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January 13, 2016
Parents Challenge New Montana Regs Barring Religious Schools From School-Choice Credits
by Brian Bardwell

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Only two days after being published, rules barring religious schools from participating in a new Montana tax credit program have become the subject of a First Amendment lawsuit by mothers of students at a Christian school in Kalispell.

The regulations, adopted December 14, implement SB 410, which authorized a new income tax credit of up to $150 for donations to organizations that grant scholarships to students at private schools. However, the Department of Revenue may have knocked a majority of those schools out of eligibility by ruling that credits will not be available for organizations providing scholarships for religious schools.

Shortly after the rules were proposed, there were questions about the department's interpretation of the state constitutional provisions that it said prohibit credits for such donations, as a consistent application of that interpretation could have barred credits for any school.

The department initially appeared to be treating the credits as an appropriation, which may not be made "for any sectarian purpose or to aid any church, school, academy, seminary, college, university, or other literary or scientific institution, controlled in whole or in part by any church, sect, or denomination" under Article 10, section 6.

Article 5, section 11, goes even further, barring appropriations for "educational or benevolent purposes to any private individual, private association, or private corporation not under control of the state," which could have meant that no credits could be awarded for any scholarship organization.

After additional research, however, the department says it believes it is on solid ground. DOR spokeswoman Mary Ann Dunwell said on December 18 that rather than treating the credits as appropriations, the department is relying on language that bars "direct or indirect payments" for sectarian purposes, but not for educational purposes.

"This is an indirect payment using public funds," Dunwell said. "It's money that the state would not realize by issuing these tax credits, so in that sense, it's an indirect payment of public funds."

But interpretation of SB 410 and the relevant constitutional provision will now likely fall to the courts, as a trio of mothers of students at Stillwater Christian School filed a lawsuit December 16 challenging the new rules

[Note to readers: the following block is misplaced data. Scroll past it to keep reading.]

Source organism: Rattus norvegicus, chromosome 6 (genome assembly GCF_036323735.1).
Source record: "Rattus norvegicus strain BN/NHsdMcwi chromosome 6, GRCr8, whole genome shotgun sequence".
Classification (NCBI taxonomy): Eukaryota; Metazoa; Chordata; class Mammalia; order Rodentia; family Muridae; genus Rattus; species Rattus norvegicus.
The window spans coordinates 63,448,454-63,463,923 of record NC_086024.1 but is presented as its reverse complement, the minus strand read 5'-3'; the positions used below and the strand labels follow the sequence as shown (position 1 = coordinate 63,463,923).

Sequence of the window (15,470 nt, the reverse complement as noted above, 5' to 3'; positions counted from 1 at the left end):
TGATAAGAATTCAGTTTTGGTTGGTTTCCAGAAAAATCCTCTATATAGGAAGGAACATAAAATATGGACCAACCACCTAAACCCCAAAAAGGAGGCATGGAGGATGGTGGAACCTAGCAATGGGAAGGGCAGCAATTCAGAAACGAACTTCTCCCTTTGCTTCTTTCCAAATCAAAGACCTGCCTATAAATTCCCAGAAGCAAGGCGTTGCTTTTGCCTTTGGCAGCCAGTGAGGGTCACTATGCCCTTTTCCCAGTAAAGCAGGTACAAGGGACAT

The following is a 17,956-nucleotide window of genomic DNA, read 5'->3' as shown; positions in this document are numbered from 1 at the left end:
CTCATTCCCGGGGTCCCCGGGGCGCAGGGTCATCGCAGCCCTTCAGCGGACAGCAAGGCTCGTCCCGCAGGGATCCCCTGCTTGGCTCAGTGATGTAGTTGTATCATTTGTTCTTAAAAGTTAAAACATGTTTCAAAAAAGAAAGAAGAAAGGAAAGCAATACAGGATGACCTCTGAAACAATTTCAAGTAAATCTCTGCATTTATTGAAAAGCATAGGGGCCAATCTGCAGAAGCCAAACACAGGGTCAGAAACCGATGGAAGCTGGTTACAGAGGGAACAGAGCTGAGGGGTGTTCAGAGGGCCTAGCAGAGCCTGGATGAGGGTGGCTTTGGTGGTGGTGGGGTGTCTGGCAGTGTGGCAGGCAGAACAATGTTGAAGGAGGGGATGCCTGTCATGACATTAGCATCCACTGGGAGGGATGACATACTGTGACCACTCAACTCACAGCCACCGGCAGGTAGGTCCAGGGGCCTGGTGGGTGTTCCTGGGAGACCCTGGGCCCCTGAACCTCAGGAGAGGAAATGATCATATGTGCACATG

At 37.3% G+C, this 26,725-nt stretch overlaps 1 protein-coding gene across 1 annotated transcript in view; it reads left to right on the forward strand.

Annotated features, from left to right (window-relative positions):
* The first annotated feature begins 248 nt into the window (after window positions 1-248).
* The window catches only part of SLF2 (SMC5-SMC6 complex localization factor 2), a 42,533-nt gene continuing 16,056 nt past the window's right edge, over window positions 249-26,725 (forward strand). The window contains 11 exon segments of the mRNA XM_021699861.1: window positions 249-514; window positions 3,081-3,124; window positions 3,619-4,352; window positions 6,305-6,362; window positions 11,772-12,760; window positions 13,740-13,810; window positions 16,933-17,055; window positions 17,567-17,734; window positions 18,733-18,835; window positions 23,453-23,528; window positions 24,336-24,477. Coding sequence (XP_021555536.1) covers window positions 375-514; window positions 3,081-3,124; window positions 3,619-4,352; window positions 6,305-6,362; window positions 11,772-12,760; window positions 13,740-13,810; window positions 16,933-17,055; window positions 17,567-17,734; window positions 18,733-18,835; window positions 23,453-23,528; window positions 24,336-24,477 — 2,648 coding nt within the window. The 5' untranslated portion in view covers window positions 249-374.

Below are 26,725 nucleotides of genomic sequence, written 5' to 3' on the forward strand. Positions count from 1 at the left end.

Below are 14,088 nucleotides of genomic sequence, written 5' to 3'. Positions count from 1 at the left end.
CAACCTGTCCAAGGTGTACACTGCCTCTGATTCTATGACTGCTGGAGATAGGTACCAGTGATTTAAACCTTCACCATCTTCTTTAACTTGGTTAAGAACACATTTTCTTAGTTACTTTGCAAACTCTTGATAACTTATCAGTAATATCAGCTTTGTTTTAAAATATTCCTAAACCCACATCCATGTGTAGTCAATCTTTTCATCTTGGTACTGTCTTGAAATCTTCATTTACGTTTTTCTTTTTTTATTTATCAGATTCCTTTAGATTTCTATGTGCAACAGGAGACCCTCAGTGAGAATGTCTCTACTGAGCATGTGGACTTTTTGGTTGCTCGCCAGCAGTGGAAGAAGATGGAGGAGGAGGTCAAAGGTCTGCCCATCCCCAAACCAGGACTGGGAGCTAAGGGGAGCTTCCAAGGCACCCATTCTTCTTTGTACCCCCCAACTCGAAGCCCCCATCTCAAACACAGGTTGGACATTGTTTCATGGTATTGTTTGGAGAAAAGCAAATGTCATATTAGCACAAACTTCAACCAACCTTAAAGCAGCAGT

The complain in the case, Espinoza v. Dep't of Revenue, says that besides violating free exercise and equal protections in both the federal and state constitutions, the rule simply misinterprets SB 410's directive that it "must be administered in compliance with" Article 5, section 11(5), and Article 10, section 6, of the Montana Constitution.

The "provisions, however, do not apply to the program as the case law is unanimous that tax credits do not constitute appropriations or payments of public funds," the complaint says. "Moreover, the scholarships are awarded to families, not schools."

Although the complaint does not cite any of that case law, Richard Komer of the Institute for Justice, which is representing the plaintiffs, said that there is an abundance of case law from other states where similar restrictions have been knocked down.

"Appropriation is kind of a term of art," Komer said. "It's how you take money out of the state treasury and use it, but it doesn't apply to tax benefits . . . that prevent money from actually ever coming in to the state treasury, because the state is trying to encourage taxpayers to do other things that they think will be beneficial."

Dan Whyte, chief legal counsel for the DOR, agreed that "there isn't any case law that's specifically applicable to these rules" but said the State Legislature directed the DOR to consider the issue.

"There are constitutional provisions that require us to prevent direct or indirect payments to sectarian schools, and the Legislature specifically referred to those provisions in the bill and now in the statute," Whyte said.

The resulting rules attracted plenty of controversy. The rulemaking process includes a public hearing that often has little to no input from the public, but this one generated dozens of written comments and witnesses who came to testify.

Based on the strong reaction, the DOR polled lawmakers, who overwhelmingly indicated that the proposed rules were contrary to legislative intent.

Revenue Director Mike Kadas said that he appreciated the public's input and engagement but concluded that the department's interpretation was correct.

"The department made minor adjustments following public input, however the main premise of the rules remains the same," Kadas said in a statement. "The department is following the new law . . . in which the Legislature directs the department to administer the law in a constitutional manner. Articles V and X of the Constitution prohibit direct and indirect payments or appropriations to religious or sectarian schools."

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